ECPR Standing Groups
University of Lausanne, ECPG Conference
8 - 10 June 2017

Plenary Lecture and Roundtables


Plenary Lecture



Plenary Lecture

Date: Thursday 8 June

Time: 17:45-18:45

Location: Anthropole Amphitheatre, 1031


Professor Shirin M. Rai

The Good Life and the Bad: Changing Landscapes of Gender Inequality

We are in need of assessing the good, the bad and the ugly in our everyday and institutional political life as never before. As we face new challenges in uncertain times, we need solidarity among ourselves as never before. And yet, what divides us continues to haunt our footsteps, even as we attempt to reach across national and political boundaries to generate a different politics. I reflect on these challenges and argue that we, as feminist intellectuals and educators can participate in developing new, self-aware and much needed solidarities – we can do this through reflecting on our curricula, our pedagogy, our writing and the spaces we are ready to occupy to help bridge the private and public, the individual and the collective, as well as challenge the dichotomies of knowledge/power. 

Shirin M. Rai is Professor in the department of Politics and International Studies at the University of Warwick. She has written extensively on issues of gender, governance and development in journals such as Signs, Hypatia, New Political Economy, International Feminist Journal of Politics and Political Studies. She has consulted with the United Nations’ Division for the Advancement of Women and UNDP. She is a founder member of the South Asia Research Network on Gender, Law and Governance, and she was Director of the Leverhulme Trust programme on Gendered Ceremony and Ritual in Parliament (2007-2011). She serves on the Editorial Boards of International Feminist Journal of Politics, Politics and Gender, Global Ethics and Indian Journal of Gender Studies and Political Studies Quarterly and on the International Studies Association Publications Committee.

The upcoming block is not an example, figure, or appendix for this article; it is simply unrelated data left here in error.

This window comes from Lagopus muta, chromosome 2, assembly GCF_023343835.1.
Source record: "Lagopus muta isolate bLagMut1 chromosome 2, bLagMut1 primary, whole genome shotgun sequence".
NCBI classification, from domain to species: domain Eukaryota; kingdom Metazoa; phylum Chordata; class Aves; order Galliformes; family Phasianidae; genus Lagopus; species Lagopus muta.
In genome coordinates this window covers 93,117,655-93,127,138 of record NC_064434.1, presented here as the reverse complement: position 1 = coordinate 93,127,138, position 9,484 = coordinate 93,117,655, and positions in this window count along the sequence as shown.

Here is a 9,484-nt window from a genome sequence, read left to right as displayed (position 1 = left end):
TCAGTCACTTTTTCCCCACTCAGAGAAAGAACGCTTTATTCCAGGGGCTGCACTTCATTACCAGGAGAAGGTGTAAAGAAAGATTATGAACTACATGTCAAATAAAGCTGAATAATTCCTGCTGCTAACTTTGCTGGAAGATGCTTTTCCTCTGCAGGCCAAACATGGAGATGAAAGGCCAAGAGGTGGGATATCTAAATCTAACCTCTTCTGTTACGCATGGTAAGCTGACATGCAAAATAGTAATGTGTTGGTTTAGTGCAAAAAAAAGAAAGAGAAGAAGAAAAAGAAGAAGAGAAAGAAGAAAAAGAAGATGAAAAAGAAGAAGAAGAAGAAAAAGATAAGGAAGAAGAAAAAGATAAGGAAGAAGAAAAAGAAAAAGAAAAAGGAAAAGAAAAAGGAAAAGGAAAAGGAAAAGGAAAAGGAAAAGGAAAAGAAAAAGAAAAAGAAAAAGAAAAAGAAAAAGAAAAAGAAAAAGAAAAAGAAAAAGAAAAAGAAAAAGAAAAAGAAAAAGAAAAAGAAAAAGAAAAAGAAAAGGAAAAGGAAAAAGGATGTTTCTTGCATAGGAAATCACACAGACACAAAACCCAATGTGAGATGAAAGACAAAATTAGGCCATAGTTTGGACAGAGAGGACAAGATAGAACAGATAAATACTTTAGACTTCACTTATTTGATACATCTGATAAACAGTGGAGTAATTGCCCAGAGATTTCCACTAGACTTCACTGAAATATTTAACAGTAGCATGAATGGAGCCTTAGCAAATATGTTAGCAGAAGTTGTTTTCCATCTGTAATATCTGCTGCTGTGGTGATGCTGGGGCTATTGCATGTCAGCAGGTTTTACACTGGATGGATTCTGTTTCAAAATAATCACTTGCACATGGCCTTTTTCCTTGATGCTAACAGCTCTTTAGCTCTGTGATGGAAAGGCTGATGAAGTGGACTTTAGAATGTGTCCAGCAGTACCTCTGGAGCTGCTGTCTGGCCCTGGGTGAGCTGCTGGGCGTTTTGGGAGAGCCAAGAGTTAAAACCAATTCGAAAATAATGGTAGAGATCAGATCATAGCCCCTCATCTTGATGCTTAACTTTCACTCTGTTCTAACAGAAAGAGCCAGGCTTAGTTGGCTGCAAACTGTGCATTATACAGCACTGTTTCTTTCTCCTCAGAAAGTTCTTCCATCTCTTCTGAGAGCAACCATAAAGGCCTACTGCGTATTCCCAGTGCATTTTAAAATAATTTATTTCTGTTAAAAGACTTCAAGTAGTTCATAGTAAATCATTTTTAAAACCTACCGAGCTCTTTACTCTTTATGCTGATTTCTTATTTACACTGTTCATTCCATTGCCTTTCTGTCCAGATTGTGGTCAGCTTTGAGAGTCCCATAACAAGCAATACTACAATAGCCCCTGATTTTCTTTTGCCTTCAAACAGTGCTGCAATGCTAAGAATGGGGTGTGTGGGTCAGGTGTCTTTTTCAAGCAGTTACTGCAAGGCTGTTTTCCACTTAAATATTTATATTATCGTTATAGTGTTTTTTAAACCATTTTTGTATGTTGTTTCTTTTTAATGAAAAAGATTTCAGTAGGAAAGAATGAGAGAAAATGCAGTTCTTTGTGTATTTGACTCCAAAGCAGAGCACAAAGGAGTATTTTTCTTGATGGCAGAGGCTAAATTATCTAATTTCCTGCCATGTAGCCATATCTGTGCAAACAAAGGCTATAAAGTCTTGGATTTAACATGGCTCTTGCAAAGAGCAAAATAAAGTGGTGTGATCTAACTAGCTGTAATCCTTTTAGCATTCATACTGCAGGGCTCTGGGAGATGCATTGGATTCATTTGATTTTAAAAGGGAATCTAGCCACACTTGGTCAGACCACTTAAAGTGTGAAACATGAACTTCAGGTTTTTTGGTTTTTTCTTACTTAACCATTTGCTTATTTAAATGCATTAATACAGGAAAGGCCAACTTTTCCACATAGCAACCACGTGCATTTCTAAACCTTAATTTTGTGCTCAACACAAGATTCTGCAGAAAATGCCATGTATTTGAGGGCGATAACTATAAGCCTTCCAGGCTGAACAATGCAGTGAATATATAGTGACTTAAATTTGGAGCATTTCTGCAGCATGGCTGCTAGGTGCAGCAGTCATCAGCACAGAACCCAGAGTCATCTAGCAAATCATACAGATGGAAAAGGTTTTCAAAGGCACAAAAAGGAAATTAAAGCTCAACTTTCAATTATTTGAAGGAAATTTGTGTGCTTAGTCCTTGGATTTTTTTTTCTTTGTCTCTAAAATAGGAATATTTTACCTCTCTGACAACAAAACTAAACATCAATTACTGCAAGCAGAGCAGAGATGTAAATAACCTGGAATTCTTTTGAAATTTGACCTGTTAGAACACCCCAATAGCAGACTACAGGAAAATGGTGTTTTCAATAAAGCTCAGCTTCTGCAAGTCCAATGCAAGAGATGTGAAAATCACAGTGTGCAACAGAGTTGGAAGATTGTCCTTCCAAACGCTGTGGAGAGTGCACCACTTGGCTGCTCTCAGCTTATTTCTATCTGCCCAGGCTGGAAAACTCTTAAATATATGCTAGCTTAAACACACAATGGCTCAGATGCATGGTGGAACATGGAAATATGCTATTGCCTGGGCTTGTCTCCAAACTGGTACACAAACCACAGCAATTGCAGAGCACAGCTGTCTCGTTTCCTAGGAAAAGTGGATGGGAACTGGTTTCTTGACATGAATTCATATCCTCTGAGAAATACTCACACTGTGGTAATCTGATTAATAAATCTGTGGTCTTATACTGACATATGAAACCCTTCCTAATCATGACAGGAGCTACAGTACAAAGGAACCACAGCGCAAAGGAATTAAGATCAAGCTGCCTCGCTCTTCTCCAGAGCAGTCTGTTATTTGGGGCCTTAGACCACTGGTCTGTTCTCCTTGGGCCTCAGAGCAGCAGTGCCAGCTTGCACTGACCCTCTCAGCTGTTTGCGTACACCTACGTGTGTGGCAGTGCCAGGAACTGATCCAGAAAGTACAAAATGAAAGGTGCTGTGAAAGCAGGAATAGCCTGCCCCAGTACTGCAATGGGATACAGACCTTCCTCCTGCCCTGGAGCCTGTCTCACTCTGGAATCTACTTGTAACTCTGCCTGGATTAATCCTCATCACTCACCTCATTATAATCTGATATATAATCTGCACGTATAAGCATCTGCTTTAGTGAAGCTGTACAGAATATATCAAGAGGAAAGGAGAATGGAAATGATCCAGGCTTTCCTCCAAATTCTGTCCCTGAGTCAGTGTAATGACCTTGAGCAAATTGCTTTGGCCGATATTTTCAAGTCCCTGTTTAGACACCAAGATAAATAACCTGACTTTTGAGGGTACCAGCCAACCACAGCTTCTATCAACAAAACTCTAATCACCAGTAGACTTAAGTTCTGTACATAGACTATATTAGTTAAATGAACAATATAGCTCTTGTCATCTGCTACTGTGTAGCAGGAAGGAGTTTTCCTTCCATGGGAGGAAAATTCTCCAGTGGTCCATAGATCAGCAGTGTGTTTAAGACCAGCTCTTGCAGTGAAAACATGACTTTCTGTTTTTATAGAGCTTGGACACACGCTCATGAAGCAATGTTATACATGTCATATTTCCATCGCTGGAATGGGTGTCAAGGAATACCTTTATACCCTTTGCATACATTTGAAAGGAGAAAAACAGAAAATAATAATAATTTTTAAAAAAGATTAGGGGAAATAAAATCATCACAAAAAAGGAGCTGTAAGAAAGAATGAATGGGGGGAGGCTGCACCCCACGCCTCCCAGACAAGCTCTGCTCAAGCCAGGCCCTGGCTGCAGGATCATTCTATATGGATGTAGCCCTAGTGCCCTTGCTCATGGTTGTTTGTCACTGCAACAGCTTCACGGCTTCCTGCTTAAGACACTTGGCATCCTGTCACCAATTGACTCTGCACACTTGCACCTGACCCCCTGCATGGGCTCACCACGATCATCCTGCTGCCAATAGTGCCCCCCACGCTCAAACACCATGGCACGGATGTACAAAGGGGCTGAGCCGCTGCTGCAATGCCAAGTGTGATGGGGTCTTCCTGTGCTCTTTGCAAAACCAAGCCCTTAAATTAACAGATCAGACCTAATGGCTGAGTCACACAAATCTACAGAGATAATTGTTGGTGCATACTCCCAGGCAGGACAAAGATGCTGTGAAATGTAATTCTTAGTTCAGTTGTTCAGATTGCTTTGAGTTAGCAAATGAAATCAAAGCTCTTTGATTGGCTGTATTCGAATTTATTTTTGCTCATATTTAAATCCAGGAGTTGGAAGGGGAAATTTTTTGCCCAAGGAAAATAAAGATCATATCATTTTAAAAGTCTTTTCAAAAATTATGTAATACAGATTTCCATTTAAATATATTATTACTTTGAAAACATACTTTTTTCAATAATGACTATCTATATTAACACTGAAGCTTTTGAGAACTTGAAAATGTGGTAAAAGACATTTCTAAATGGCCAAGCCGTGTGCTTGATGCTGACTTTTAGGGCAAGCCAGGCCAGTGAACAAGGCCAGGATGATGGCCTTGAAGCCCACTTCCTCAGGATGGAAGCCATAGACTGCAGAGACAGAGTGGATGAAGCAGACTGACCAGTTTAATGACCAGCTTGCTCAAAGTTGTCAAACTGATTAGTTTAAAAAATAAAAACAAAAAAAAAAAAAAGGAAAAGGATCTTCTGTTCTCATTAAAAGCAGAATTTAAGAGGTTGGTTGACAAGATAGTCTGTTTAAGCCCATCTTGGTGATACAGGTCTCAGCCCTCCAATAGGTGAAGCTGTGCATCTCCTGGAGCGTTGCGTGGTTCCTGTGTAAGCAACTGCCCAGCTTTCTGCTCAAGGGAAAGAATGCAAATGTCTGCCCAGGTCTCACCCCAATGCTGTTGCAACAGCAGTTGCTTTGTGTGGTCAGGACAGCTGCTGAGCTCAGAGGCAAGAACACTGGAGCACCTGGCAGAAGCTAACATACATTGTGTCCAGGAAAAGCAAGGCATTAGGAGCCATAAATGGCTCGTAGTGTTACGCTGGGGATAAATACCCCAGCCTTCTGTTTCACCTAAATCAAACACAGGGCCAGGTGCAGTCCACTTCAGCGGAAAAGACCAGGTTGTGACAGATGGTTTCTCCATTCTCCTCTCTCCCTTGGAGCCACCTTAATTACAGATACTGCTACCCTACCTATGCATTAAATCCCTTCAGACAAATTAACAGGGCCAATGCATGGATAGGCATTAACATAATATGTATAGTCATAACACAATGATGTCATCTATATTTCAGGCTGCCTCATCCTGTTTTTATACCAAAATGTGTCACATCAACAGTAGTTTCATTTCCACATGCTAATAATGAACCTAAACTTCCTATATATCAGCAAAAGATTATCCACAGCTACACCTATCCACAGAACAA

Her current work has three strands: feminist international political economy, gender and political institutions and politics and performance. She has recently published on depletion through social reproduction (IfJP, 2014) where she analyses the costs of doing social reproductive work, how this might be measured and transformed. She has also published two edited collections on performance and/or politics where she explores how performance in and of institutional and informal politics are co-constitutive (Routledge, 2015; Palgrave 2014).

Her latest books include New Frontiers in Feminist Political Economy (with Georgina Waylen), Democracy in Practice: Ceremony and Ritual in Parliament (ed. Palgrave, 2014) and The Grammar of Politics and Performance (eds. with Janelle Reinelt, Routledge, 2015)

Prof Rai is the co-Lead of the University of Warwick's Global Research Priority Programme on Interntional Development

In 2010 she was elected as a Fellow of the Academy of Social Sciences. She was also a Visiting Professorial Fellow at the Gender Institute, London School of Economics (2012 -2015),

Honorary Adjunct Professor, Department of International Studies, Monash University (2014-) and the Ford Visiting Professor at Jawaharlal Nehru University, New Delhi.



Maximising Impact for Gender and Politics Research

Panel Code: RT114

Date: Friday 9 June

Time: 12:45-13:45

Location: Anthropole, 1129

How, when, and under what conditions does Gender & Politics Research matters in policy making ?

How to maximize the impact of Gender & Politics research?

What are the barriers and obstacles to making Gender & Politics research matters?

What are the implications of evidence-based policy-making and the Big Data Analytics for Gender & Politics Research?


  • Isabelle Engeli; University of Bath


  • Amy Kordiak; Chwarae Teg
  • Sarah Childs; University of Bristol and Birkbeck, University of London
  • Zeina Hilal; Inter-Parliamentary Union
  • Kareen Jabre; Inter-Parliamentary Union



Who is the Subject of Gender and Politics?

Panel Code: RT084

Date: Friday 9 June

Time: 14:00-15:45

Location: Anthropole, 1031

Debates in feminist and gender studies have long been asking who is the subject of feminism and who is speaking on behalf of whom? This is a normative question as much as an empirical one. This roundtable wishes to continue these discussions, connecting them to the Gender & Politics research community.